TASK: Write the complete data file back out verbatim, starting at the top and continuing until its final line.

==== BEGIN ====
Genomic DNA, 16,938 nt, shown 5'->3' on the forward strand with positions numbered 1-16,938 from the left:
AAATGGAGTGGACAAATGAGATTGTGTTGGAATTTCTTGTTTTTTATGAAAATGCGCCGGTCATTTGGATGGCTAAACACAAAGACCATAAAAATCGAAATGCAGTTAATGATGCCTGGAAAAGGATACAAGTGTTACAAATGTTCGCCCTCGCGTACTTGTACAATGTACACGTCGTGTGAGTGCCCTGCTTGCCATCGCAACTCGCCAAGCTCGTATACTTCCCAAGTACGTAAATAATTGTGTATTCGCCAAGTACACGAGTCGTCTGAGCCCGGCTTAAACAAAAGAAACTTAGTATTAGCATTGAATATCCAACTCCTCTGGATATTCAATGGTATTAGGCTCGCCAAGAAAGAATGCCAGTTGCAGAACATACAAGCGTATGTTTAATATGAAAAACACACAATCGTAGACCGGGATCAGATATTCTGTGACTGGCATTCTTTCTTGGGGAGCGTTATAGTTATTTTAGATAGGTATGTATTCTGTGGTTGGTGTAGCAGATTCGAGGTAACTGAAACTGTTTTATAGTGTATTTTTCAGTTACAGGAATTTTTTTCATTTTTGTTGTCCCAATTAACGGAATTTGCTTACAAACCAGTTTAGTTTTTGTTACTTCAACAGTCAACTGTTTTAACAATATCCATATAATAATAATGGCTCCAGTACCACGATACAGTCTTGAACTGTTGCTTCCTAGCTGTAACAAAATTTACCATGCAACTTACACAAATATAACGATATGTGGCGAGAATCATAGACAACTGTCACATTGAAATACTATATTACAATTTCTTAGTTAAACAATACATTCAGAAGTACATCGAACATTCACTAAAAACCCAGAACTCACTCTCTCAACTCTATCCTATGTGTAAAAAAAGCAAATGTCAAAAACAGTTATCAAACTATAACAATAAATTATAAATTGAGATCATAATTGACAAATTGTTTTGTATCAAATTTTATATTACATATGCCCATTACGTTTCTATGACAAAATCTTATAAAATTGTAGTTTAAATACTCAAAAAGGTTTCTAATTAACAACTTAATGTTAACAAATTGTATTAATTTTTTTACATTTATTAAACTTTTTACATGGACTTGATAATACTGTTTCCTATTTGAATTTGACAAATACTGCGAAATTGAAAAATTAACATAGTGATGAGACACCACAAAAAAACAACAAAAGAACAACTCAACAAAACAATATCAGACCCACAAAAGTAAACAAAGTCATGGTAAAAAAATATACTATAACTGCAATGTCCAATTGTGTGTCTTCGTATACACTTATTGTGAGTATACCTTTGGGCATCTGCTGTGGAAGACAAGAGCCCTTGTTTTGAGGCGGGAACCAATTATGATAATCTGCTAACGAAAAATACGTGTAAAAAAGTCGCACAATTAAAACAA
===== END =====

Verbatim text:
Genomic DNA, 16,938 nt, shown 5'->3' on the forward strand with positions numbered 1-16,938 from the left:
AAATGGAGTGGACAAATGAGATTGTGTTGGAATTTCTTGTTTTTTATGAAAATGCGCCGGTCATTTGGATGGCTAAACACAAAGACCATAAAAATCGAAATGCAGTTAATGATGCCTGGAAAAGGATACAAGTGTTACAAATGTTCGCCCTCGCGTACTTGTACAATGTACACGTCGTGTGAGTGCCCTGCTTGCCATCGCAACTCGCCAAGCTCGTATACTTCCCAAGTACGTAAATAATTGTGTATTCGCCAAGTACACGAGTCGTCTGAGCCCGGCTTAAACAAAAGAAACTTAGTATTAGCATTGAATATCCAACTCCTCTGGATATTCAATGGTATTAGGCTCGCCAAGAAAGAATGCCAGTTGCAGAACATACAAGCGTATGTTTAATATGAAAAACACACAATCGTAGACCGGGATCAGATATTCTGTGACTGGCATTCTTTCTTGGGGAGCGTTATAGTTATTTTAGATAGGTATGTATTCTGTGGTTGGTGTAGCAGATTCGAGGTAACTGAAACTGTTTTATAGTGTATTTTTCAGTTACAGGAATTTTTTTCATTTTTGTTGTCCCAATTAACGGAATTTGCTTACAAACCAGTTTAGTTTTTGTTACTTCAACAGTCAACTGTTTTAACAATATCCATATAATAATAATGGCTCCAGTACCACGATACAGTCTTGAACTGTTGCTTCCTAGCTGTAACAAAATTTACCATGCAACTTACACAAATATAACGATATGTGGCGAGAATCATAGACAACTGTCACATTGAAATACTATATTACAATTTCTTAGTTAAACAATACATTCAGAAGTACATCGAACATTCACTAAAAACCCAGAACTCACTCTCTCAACTCTATCCTATGTGTAAAAAAAGCAAATGTCAAAAACAGTTATCAAACTATAACAATAAATTATAAATTGAGATCATAATTGACAAATTGTTTTGTATCAAATTTTATATTACATATGCCCATTACGTTTCTATGACAAAATCTTATAAAATTGTAGTTTAAATACTCAAAAAGGTTTCTAATTAACAACTTAATGTTAACAAATTGTATTAATTTTTTTACATTTATTAAACTTTTTACATGGACTTGATAATACTGTTTCCTATTTGAATTTGACAAATACTGCGAAATTGAAAAATTAACATAGTGATGAGACACCACAAAAAAACAACAAAAGAACAACTCAACAAAACAATATCAGACCCACAAAAGTAAACAAAGTCATGGTAAAAAAATATACTATAACTGCAATGTCCAATTGTGTGTCTTCGTATACACTTATTGTGAGTATACCTTTGGGCATCTGCTGTGGAAGACAAGAGCCCTTGTTTTGAGGCGGGAACCAATTATGATAATCTGCTAACGAAAAATACGTGTAAAAAAGTCGCACAATTAAAACAA